Someone, somewhere at the US Department of Energy has got a little bit mixed up. They’re confusing renewable energy grants with Panini stickers and trying to go for a whole set.
In its pantheon of grants, the DoE can list biomass with $7 million, it’s got solar with $13.7 million, and it’s got smart grids at $50 million.
Clearly, the DoE is achingly close to finishing off its whole set (even the foil ones) and filling the big Panini book of grants, and is giving away another fistful of dollars (assuming they have elephantitus of the fist and can hold $7.5 million in a single hand) to those who would research energy from water.
The grants are up for grabs for “research and development to help advance the viability and cost-competitiveness of advanced water power systems” for “industry and universities to develop innovative and effective technologies capable of harnessing water power energy resources, including ocean wave, tidal, current and other water-based resources”.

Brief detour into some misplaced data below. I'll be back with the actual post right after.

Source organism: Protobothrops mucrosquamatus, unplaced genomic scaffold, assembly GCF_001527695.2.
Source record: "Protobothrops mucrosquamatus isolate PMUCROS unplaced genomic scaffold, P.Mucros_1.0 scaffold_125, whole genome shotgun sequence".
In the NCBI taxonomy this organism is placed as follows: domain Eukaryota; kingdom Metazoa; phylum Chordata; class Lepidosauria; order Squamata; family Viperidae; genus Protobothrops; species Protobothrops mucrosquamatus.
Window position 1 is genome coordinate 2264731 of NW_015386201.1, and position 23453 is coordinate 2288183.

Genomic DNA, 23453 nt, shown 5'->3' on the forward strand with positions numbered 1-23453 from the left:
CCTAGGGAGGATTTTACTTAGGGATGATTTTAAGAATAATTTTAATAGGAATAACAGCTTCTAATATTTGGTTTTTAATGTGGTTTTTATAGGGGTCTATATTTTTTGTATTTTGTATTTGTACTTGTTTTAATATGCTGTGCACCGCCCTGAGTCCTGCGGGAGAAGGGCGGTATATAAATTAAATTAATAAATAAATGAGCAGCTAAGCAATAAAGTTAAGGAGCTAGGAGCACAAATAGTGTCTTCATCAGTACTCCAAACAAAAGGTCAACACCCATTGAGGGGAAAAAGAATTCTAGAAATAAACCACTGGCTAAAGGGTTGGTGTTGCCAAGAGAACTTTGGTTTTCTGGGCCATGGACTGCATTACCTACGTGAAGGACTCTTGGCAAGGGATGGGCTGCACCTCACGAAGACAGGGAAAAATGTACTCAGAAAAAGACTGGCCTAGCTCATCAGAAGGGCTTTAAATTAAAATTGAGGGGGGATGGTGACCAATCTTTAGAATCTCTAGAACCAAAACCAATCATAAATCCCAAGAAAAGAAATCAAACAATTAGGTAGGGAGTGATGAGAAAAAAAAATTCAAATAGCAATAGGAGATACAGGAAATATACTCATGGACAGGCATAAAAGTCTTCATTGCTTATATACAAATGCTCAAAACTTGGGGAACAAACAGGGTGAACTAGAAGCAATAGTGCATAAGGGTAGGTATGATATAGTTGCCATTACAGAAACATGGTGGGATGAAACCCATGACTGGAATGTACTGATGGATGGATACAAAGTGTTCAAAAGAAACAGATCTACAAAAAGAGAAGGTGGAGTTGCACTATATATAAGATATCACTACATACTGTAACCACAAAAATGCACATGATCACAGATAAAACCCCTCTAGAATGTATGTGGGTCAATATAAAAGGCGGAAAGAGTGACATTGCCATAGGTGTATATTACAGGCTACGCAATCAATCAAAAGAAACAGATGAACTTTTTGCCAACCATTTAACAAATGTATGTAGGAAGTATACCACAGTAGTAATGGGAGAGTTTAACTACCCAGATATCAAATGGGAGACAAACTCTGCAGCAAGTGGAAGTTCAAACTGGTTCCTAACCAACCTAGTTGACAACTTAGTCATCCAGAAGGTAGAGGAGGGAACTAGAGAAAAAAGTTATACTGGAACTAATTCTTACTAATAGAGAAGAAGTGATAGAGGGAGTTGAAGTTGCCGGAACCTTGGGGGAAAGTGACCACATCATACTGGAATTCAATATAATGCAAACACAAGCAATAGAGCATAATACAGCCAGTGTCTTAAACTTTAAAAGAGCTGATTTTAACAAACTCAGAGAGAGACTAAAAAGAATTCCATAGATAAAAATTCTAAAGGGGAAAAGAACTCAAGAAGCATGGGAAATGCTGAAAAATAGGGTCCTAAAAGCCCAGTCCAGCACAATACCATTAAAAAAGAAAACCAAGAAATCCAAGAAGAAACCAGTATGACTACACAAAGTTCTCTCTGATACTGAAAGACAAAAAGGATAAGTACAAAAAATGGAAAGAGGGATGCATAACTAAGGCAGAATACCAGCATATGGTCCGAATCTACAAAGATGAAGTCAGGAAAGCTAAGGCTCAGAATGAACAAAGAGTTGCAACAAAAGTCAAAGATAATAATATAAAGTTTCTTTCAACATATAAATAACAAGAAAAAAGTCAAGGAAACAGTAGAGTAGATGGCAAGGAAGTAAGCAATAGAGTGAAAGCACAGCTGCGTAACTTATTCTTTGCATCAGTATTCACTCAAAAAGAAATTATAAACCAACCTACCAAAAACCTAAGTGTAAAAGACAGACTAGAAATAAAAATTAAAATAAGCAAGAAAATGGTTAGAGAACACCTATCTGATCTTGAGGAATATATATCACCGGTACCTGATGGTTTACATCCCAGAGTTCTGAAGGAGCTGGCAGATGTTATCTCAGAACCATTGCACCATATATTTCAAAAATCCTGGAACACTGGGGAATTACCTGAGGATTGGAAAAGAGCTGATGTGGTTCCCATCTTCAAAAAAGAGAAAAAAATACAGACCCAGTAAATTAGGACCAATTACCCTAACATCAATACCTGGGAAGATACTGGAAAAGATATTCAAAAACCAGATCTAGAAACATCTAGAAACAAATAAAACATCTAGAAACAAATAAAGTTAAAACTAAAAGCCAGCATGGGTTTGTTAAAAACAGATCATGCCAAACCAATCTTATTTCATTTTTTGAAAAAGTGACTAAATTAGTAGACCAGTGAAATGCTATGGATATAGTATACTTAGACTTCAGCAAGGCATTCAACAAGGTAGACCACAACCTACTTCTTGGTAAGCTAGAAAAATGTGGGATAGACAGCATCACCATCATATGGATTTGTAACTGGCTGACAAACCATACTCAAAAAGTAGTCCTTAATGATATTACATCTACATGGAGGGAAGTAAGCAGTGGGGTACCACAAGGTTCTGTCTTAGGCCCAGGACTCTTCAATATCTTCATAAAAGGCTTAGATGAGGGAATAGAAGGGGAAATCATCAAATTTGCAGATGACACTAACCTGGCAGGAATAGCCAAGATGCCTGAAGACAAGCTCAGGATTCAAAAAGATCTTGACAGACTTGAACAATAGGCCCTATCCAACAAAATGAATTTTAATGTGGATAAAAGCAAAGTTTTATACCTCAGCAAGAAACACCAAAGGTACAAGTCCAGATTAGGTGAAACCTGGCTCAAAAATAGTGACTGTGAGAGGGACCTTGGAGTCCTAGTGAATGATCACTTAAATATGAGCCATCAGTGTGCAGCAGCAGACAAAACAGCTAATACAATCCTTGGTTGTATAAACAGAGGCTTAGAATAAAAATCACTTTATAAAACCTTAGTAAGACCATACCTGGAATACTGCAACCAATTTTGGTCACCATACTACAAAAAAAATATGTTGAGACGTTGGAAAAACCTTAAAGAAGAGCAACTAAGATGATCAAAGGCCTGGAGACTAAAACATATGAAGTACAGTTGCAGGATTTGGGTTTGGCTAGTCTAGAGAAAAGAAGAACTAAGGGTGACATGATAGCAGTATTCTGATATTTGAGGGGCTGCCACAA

The DoE isn’t feeling that generous though – to get some of that delicious cash, applicants will need to find half of their funding from outside the government.
I must admit that it is refreshing for the DoE to be funding something other than “clean” coal, or other equally non-renewable ideas. While the tiny amount may pay for the rental of the tug boat and the metal that goes into a full-sized model of a wave generator, it still works as a signal to private funding that the US is showing an interest (even if modest) in renewable resources.
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